There is nothing as graceful as a monarch butterfly sailing with strong wing strokes over the garden wall, and few moments as enjoyable as when that butterfly stays to visit, floating from flower to flower.
The spectacle of monarchs crossing the Midwest by the millions every Fall on their way to their winter roost in Mexico is among the little miracles of nature that mark the turn of the seasons for Chicago-area residents. We still don’t understand the mechanism by which these creatures find their way back; those returning are often as many as four generations away from those that returned the previous year!
Yet this legendary migration is under threat, with 2013 butterfly counts the lowest they’ve ever been and scientists warning that the migration will soon come to an end if the trend continues. Adult monarchs need lots of nectar to fuel their migration, and butterfly-loving gardeners often plant nectar-heavy flowers to attract them. But equally essential to the monarch’s survival are the plants they lay their eggs on—the only plants their caterpillars are able to eat: the milkweeds. To really support the monarch, plant its food plants and don’t be upset about a bit of leaf damage—the sign of happily growing baby monarchs! Their nibbles rarely harm these perennial plants.
There are many species of milkweed, and some are exceptionally beautiful. They grow to various heights and feature flowers that range across species from pink to purple to white to yellow to orange. There is a milkweed to complement every garden. All milkweeds fit in gardens with other native plants, but many can also work in the traditional border or cottage garden.
Each milkweed has its preferred ecological niche. The intensely fire-orange, short-statured butterfly milkweed (Asclepias tuberosa), for example, prefers well-drained soil. Many of us know the pink-blossomed common milkweed (A. syriaca) from the empty lots and open fields of our childhoods. It is tall, spreads easily, and is quite happy in a range of conditions. Sullivant’s milkweed, A. sullivantii, resembles common milkweed but does not spread. A. incarnata, AKA rose, red, or swamp milkweed, is a pretty, dark pink milkweed that doesn’t mind clay and periods of inundation. The white A. verticillata stays under two feet and can tolerate poor, gravelly soil. The intensely colored purple milkweed, A. purpurascens, is fine with part shade, favoring the woodland edge. There are several other gorgeous milkweeds native to our area: a milkweed to fit every garden!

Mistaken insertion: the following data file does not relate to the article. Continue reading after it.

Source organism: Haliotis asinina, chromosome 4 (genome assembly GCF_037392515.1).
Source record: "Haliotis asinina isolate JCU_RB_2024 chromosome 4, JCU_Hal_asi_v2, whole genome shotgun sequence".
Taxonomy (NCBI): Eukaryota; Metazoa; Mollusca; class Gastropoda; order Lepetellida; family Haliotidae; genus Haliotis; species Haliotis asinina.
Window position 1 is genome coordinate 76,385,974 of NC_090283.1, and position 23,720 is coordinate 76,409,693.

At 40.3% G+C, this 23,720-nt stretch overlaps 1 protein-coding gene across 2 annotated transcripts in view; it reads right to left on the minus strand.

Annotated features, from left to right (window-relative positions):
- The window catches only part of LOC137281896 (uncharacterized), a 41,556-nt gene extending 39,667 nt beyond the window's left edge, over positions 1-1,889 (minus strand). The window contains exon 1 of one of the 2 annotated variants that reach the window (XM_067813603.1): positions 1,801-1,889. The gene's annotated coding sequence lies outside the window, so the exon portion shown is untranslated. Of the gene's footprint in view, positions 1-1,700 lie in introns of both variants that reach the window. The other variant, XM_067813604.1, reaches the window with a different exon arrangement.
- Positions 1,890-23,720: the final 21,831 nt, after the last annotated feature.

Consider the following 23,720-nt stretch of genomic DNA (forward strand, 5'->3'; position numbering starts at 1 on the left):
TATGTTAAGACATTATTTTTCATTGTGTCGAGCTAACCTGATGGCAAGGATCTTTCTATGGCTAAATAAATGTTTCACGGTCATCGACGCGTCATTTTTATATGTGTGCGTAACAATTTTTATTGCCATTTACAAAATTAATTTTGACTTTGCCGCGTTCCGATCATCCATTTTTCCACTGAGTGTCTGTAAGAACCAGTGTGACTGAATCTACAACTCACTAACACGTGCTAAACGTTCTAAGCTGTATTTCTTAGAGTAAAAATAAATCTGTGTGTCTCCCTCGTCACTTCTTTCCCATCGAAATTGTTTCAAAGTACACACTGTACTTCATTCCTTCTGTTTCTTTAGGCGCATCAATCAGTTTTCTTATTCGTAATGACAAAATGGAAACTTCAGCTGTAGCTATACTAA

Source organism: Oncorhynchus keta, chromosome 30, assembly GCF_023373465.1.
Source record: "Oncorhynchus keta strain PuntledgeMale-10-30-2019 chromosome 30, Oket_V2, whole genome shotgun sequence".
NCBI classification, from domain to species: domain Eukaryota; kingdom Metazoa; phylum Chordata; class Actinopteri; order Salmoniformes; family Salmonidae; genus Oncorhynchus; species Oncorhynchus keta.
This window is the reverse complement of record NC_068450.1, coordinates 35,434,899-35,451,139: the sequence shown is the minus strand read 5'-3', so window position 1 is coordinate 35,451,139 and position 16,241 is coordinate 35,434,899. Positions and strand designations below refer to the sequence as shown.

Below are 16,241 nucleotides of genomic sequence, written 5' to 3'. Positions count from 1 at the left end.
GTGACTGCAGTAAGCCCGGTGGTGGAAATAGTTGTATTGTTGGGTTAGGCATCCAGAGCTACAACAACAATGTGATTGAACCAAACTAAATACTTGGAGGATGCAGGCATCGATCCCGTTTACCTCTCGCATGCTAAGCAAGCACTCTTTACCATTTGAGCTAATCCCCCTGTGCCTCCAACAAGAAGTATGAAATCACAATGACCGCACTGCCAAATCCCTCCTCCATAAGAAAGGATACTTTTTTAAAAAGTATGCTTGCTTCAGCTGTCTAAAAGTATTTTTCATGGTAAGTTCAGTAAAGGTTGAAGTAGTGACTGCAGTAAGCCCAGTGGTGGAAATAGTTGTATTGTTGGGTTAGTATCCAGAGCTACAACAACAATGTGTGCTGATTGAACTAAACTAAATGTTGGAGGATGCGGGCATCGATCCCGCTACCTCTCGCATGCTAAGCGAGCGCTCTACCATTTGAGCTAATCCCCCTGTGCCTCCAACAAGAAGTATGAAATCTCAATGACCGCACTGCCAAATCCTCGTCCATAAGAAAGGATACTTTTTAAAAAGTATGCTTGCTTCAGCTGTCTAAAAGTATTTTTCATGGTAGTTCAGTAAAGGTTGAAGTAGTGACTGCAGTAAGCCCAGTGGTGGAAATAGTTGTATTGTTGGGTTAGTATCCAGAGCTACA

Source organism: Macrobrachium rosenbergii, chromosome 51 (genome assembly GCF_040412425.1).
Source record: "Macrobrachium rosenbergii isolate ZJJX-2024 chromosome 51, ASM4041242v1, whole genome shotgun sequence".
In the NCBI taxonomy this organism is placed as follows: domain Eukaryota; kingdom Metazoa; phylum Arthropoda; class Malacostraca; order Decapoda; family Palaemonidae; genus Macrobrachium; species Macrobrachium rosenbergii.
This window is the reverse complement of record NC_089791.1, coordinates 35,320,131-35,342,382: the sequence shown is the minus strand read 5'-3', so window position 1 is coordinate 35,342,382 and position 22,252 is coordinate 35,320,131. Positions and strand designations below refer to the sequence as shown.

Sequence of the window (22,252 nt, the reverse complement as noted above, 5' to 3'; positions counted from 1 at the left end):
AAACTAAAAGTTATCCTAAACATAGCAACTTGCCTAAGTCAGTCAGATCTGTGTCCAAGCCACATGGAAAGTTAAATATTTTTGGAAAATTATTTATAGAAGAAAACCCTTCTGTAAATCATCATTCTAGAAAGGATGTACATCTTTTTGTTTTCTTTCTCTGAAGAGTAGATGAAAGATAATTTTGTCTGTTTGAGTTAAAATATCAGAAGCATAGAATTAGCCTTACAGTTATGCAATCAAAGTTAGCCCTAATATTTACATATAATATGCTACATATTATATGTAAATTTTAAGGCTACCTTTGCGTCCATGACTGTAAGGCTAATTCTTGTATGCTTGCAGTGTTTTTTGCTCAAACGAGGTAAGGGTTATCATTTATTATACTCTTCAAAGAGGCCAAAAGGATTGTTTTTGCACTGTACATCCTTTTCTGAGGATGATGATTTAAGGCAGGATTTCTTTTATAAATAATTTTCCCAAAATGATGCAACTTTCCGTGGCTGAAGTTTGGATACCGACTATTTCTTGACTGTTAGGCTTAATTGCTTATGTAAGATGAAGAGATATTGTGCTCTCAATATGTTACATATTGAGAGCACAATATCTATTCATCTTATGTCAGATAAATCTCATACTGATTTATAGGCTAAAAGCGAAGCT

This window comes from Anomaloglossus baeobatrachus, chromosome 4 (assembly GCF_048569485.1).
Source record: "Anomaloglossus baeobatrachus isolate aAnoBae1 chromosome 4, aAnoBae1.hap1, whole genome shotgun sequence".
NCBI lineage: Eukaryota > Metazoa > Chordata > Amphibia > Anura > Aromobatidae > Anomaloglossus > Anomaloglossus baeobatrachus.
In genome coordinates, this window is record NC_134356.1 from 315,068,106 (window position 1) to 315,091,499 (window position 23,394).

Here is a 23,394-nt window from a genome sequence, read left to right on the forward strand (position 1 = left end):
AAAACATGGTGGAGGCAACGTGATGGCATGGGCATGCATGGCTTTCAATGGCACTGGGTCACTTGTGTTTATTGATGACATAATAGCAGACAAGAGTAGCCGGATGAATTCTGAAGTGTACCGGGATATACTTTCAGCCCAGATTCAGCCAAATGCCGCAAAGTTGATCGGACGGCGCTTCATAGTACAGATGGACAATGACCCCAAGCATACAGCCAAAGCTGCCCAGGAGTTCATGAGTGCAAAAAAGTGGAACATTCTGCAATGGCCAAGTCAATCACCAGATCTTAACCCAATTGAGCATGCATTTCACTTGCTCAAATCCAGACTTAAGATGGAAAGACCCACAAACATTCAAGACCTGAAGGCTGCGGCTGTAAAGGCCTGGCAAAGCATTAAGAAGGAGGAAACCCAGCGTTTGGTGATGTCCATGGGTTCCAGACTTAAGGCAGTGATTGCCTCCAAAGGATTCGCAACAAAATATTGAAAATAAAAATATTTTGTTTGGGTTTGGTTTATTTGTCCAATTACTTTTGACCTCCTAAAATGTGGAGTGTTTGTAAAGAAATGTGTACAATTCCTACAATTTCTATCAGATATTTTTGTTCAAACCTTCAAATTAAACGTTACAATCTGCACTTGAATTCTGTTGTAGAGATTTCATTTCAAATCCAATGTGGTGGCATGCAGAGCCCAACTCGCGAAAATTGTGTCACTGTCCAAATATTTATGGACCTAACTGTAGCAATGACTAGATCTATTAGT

Learning which species are suited to your conditions can help you incorporate these important native plants into a garden that will host the entire lifecycle of the regal monarch. It takes a monarch less than a month to go from egg to adult, and in the northern summer our gardens can support as many as four generations before migration begins in the Fall.
It has become essential, if our children are to enjoy these beautiful creatures, that city and suburban areas host healthy stands of milkweed. Monarch habitat is under siege. Developed complexes of sterile lawns have taken over much of its habitat; farmland is now planted with Roundup-ready crops that are heavily sprayed with herbicide, preventing wildflowers such as milkweeds from growing between the rows and along roadsides; and woodlands and prairies with the full complement of native plants are now extremely rare. At the southern end of the monarch’s migration, in Mexico, illegal logging continues to erode habitat.
More and more, it is up to gardeners to provide the native plants that many of our butterflies require. For the monarch, it’s the milkweed. Plant some in your garden, or consult a native plant nursery or landscaper to choose the right combination of plantings for your soil, light, and moisture conditions.
Fun facts about monarch butterflies
They can fly for 11 hours before having to rest
The milkweeds they eat as larvae impart a nasty-tasting toxin to the adults’ bodies that make birds avoid them
Their distinctive orange and black coloring is mimicked by the viceroy butterfly, helping to protect it from birds that might mistake it for a monarch
You can document your milkweed planting and be recognized as an official monarch waystation. Go to Monarch Waystations at http://www.monarchwatch.org/waystations/http://www.monarchwatch.org/waystations/
Monarch caterpillar image used with permission from the North Carolina Botanical Gardens